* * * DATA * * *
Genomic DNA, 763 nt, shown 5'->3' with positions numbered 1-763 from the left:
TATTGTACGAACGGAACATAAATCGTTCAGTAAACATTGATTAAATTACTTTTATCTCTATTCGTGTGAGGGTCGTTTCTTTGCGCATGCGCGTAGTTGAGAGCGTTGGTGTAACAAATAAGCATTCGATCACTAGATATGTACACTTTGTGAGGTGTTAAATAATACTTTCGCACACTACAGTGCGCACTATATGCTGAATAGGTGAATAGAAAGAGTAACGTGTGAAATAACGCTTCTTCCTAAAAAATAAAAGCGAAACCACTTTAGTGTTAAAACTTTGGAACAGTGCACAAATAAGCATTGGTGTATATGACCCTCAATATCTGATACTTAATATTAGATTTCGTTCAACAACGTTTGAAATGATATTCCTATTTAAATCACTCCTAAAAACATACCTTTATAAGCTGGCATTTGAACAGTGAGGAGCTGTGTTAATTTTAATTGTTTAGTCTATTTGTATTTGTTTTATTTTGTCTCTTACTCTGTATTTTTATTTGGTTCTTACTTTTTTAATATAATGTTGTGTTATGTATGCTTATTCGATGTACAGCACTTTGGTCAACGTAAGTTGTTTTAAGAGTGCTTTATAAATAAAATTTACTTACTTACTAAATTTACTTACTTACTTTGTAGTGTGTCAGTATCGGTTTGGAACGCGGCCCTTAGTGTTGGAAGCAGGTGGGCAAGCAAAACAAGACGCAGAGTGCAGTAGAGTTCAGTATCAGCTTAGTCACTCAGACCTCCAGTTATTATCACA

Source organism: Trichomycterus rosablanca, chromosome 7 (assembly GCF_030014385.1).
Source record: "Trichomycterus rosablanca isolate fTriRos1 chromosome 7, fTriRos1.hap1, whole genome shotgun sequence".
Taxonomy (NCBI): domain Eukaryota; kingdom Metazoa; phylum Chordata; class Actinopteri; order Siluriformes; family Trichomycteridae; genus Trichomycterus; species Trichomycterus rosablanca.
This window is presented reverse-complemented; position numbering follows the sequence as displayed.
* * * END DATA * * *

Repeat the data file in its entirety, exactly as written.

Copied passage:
Genomic DNA, 763 nt, shown 5'->3' with positions numbered 1-763 from the left:
TATTGTACGAACGGAACATAAATCGTTCAGTAAACATTGATTAAATTACTTTTATCTCTATTCGTGTGAGGGTCGTTTCTTTGCGCATGCGCGTAGTTGAGAGCGTTGGTGTAACAAATAAGCATTCGATCACTAGATATGTACACTTTGTGAGGTGTTAAATAATACTTTCGCACACTACAGTGCGCACTATATGCTGAATAGGTGAATAGAAAGAGTAACGTGTGAAATAACGCTTCTTCCTAAAAAATAAAAGCGAAACCACTTTAGTGTTAAAACTTTGGAACAGTGCACAAATAAGCATTGGTGTATATGACCCTCAATATCTGATACTTAATATTAGATTTCGTTCAACAACGTTTGAAATGATATTCCTATTTAAATCACTCCTAAAAACATACCTTTATAAGCTGGCATTTGAACAGTGAGGAGCTGTGTTAATTTTAATTGTTTAGTCTATTTGTATTTGTTTTATTTTGTCTCTTACTCTGTATTTTTATTTGGTTCTTACTTTTTTAATATAATGTTGTGTTATGTATGCTTATTCGATGTACAGCACTTTGGTCAACGTAAGTTGTTTTAAGAGTGCTTTATAAATAAAATTTACTTACTTACTAAATTTACTTACTTACTTTGTAGTGTGTCAGTATCGGTTTGGAACGCGGCCCTTAGTGTTGGAAGCAGGTGGGCAAGCAAAACAAGACGCAGAGTGCAGTAGAGTTCAGTATCAGCTTAGTCACTCAGACCTCCAGTTATTATCACA

Source organism: Trichomycterus rosablanca, chromosome 7 (assembly GCF_030014385.1).
Source record: "Trichomycterus rosablanca isolate fTriRos1 chromosome 7, fTriRos1.hap1, whole genome shotgun sequence".
Taxonomy (NCBI): domain Eukaryota; kingdom Metazoa; phylum Chordata; class Actinopteri; order Siluriformes; family Trichomycteridae; genus Trichomycterus; species Trichomycterus rosablanca.
This window is presented reverse-complemented; position numbering follows the sequence as displayed.